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Get a Patent on Your Own

Flying solo may actually be the best way to go. Our Inventions Marketing Expert explains why you don't need help from that invention promotion company.

Opinions expressed by Entrepreneur contributors are their own.

Q: I have an invention I want to patent, and I had an invention company help me. They wanted more money than I felt I should spend so I'm venturing off on my own, but I'm really not sure what to do first.

A: You've already taken the right first step: not spending your money on an invention promotion company.

During 1999 alone, the Federal Trade Commission closed down numerous invention promotion companies and filed civil and criminal complaints against owners of invention promotion and invention development companies that bilked more than 40,000 inventors out of more than $60 million dollars.

More important than your "sticker shock" at the price for their services, when it comes to living up to their claims of getting your ideas licensed to industry, they have a success rate of less than one-tenth of 1 percent-a rate that's much smaller than inventors who venture off on their own. So congratulations go out to you for having avoided this snare.

And that brings us to your next statement: I'm not sure what to do first. Invention companies prey on inventors by telling them what they want to hear, namely that they have a great idea that's sure to satisfy their financial dream. By contrast, what you need to do first is determine whether your idea really does have commercial potential. Will it sell if it's put into the rough-and-tumble commercial or retail market? Don't just think it will, you'll have to prove it will.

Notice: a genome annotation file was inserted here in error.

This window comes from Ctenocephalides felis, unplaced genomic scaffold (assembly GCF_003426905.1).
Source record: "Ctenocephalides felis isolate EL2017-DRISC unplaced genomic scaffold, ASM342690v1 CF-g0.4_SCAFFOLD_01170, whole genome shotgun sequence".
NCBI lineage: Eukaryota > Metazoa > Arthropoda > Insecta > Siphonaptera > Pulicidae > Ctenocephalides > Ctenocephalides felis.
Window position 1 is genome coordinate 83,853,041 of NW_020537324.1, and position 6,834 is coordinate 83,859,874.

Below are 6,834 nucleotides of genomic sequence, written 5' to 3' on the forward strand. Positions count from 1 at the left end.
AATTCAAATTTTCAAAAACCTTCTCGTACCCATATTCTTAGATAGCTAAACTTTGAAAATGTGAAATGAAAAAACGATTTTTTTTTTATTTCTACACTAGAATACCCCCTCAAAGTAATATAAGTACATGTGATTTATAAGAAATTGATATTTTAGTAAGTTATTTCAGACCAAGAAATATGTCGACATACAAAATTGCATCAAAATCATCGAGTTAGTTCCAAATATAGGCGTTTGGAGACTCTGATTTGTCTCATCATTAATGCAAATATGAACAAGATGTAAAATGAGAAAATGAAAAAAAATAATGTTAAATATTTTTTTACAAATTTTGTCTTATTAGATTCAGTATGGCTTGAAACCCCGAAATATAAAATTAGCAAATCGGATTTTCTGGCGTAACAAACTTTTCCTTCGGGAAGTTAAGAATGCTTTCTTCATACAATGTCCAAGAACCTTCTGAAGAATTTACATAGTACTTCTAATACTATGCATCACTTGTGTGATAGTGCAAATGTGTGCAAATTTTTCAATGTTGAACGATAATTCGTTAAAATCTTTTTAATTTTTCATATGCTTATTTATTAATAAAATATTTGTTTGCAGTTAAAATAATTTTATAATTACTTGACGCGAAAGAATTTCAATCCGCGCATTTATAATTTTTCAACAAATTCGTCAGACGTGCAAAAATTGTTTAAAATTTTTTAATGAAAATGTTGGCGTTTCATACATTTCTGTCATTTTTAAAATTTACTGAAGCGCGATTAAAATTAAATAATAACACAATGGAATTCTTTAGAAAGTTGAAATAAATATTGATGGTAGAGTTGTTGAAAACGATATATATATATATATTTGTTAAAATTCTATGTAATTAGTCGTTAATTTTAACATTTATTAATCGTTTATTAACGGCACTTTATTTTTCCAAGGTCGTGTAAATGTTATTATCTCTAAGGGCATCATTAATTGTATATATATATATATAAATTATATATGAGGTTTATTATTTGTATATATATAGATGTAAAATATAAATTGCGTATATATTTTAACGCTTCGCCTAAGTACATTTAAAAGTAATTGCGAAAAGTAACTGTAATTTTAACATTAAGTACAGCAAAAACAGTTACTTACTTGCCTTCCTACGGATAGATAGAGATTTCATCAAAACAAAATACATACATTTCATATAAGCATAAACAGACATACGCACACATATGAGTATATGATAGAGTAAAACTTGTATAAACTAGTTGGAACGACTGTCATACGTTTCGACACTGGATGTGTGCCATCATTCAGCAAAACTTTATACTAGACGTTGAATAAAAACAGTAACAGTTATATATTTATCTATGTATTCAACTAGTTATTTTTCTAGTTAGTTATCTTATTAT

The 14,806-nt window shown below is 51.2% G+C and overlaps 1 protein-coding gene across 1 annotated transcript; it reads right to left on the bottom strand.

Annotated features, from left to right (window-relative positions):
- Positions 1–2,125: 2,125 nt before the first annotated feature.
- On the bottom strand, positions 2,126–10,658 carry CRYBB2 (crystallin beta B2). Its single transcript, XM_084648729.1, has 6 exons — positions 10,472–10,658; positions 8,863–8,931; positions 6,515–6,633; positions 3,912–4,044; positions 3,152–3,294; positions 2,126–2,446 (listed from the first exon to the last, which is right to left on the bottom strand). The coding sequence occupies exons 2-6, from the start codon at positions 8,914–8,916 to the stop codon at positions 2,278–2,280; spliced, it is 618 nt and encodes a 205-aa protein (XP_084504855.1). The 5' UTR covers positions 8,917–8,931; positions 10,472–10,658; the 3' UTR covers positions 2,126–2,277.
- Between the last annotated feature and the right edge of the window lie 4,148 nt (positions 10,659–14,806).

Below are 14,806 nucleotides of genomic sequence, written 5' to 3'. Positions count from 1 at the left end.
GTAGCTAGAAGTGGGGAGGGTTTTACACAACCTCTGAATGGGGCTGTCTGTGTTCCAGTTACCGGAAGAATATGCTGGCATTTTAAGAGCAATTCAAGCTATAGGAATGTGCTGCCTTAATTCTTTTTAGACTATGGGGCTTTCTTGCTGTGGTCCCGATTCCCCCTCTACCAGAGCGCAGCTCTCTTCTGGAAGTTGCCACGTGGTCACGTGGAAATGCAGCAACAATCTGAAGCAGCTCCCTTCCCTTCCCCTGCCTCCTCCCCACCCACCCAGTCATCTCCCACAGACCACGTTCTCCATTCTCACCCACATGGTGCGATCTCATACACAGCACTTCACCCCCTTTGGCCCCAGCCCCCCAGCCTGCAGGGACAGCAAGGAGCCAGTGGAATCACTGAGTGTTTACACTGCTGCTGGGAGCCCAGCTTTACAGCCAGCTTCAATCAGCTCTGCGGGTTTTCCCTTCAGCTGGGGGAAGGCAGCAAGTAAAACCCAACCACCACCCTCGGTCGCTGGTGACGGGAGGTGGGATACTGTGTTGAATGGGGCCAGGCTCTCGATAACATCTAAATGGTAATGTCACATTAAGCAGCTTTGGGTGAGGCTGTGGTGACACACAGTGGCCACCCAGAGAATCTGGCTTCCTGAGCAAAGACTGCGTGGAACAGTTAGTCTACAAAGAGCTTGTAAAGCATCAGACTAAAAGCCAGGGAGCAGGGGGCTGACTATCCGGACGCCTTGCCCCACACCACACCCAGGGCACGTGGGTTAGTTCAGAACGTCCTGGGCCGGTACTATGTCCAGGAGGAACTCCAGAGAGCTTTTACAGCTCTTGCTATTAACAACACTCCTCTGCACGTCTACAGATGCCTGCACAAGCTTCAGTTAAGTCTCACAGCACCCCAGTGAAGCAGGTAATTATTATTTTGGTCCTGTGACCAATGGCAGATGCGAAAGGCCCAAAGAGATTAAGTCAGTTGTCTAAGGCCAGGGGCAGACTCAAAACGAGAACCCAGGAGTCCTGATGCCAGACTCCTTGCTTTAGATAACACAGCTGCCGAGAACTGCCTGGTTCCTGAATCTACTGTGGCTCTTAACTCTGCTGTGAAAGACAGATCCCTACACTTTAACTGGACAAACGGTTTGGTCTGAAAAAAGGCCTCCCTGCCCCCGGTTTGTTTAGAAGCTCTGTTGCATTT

That means one of your most important first steps is to determine whether your invention has any commercial merit by completing an invention marketability assessment. Many factors go into an assessment, including analysis of the probable cost of production vs. the estimated retail price, margin determination, legal barriers to selling the product and many more criteria elements. A typical assessment completed by Wal-Mart Invention Assessment, Wisconsin or Southern Missouri Universities or other commercial assessment services takes into account all these elements and includes a report that will either tell you to forget your idea (because it probably won't sell), proceed with caution or that you could have a winner (so go like crazy). The cost for these assessments usually ranges from $200 to $600, so shop around. It's best to begin this process yourself even if you don't have the business or marketing background. What you learn will be invaluable for this as well as your next invention.

If your invention marketability assessment suggests you could have a solid opportunity, you'll need to begin thinking about getting patent protection. Unless you have some exclusive ownership or intellectual property rights, anyone could copy the product and sell it. Whether you manufacture and sell the product yourself or you're thinking about licensing your invention to another company, you can't ignore the value a patent could bring to your venture.

When you need legal help to get your invention patent process started, seek out a registered patent attorney or patent agent. Don't contact an invention promotion company! A legal professional is the best one to provide legitimate advice to you directly and will be most knowledgeable about how to best protect your invention and maximize its intellectual property value.

Andy Gibbs is president and CEO of PatentCafe.com Inc, a leading intellectual property information and resource Internet portal. He is an inventor with seven issued and pending patents, and an entrepreneur who has started seven companies ranging from product development to low-and high- technology product manufacturing. He speaks to inventors, entrepreneurs and venture capitalists on intellectual property, marketing research, competitive strategy and sales development. Visit http://www.patentcafe.com.

The opinions expressed in this column are those of the author, not of Entrepreneur.com. All answers are intended to be general in nature, without regard to specific geographical areas or circumstances, and should only be relied upon after consulting an appropriate expert, such as an attorney or accountant.